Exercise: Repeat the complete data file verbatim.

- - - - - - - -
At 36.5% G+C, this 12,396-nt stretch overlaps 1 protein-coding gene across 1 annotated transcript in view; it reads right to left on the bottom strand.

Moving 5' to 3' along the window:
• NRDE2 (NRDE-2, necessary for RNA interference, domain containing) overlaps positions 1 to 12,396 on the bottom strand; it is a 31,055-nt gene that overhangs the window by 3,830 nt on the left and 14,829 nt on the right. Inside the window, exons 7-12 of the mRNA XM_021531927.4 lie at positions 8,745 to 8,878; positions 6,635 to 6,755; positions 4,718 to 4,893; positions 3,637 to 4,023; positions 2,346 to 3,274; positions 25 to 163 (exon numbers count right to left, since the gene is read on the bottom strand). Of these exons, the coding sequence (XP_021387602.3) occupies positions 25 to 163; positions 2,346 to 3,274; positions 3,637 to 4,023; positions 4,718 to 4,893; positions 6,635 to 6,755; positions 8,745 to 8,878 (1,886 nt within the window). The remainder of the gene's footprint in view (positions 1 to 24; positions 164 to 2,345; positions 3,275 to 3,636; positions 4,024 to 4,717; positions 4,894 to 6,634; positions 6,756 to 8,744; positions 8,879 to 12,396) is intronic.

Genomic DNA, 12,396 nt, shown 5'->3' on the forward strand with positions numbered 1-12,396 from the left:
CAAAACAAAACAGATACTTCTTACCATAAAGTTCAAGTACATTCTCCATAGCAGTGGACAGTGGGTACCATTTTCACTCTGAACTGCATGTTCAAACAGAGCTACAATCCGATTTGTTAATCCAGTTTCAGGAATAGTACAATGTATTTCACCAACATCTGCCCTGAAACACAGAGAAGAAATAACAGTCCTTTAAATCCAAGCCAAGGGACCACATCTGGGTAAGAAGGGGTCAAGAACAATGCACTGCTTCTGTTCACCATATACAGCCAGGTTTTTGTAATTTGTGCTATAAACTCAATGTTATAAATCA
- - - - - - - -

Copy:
At 36.5% G+C, this 12,396-nt stretch overlaps 1 protein-coding gene across 1 annotated transcript in view; it reads right to left on the bottom strand.

Moving 5' to 3' along the window:
• NRDE2 (NRDE-2, necessary for RNA interference, domain containing) overlaps positions 1 to 12,396 on the bottom strand; it is a 31,055-nt gene that overhangs the window by 3,830 nt on the left and 14,829 nt on the right. Inside the window, exons 7-12 of the mRNA XM_021531927.4 lie at positions 8,745 to 8,878; positions 6,635 to 6,755; positions 4,718 to 4,893; positions 3,637 to 4,023; positions 2,346 to 3,274; positions 25 to 163 (exon numbers count right to left, since the gene is read on the bottom strand). Of these exons, the coding sequence (XP_021387602.3) occupies positions 25 to 163; positions 2,346 to 3,274; positions 3,637 to 4,023; positions 4,718 to 4,893; positions 6,635 to 6,755; positions 8,745 to 8,878 (1,886 nt within the window). The remainder of the gene's footprint in view (positions 1 to 24; positions 164 to 2,345; positions 3,275 to 3,636; positions 4,024 to 4,717; positions 4,894 to 6,634; positions 6,756 to 8,744; positions 8,879 to 12,396) is intronic.

Genomic DNA, 12,396 nt, shown 5'->3' on the forward strand with positions numbered 1-12,396 from the left:
CAAAACAAAACAGATACTTCTTACCATAAAGTTCAAGTACATTCTCCATAGCAGTGGACAGTGGGTACCATTTTCACTCTGAACTGCATGTTCAAACAGAGCTACAATCCGATTTGTTAATCCAGTTTCAGGAATAGTACAATGTATTTCACCAACATCTGCCCTGAAACACAGAGAAGAAATAACAGTCCTTTAAATCCAAGCCAAGGGACCACATCTGGGTAAGAAGGGGTCAAGAACAATGCACTGCTTCTGTTCACCATATACAGCCAGGTTTTTGTAATTTGTGCTATAAACTCAATGTTATAAATCA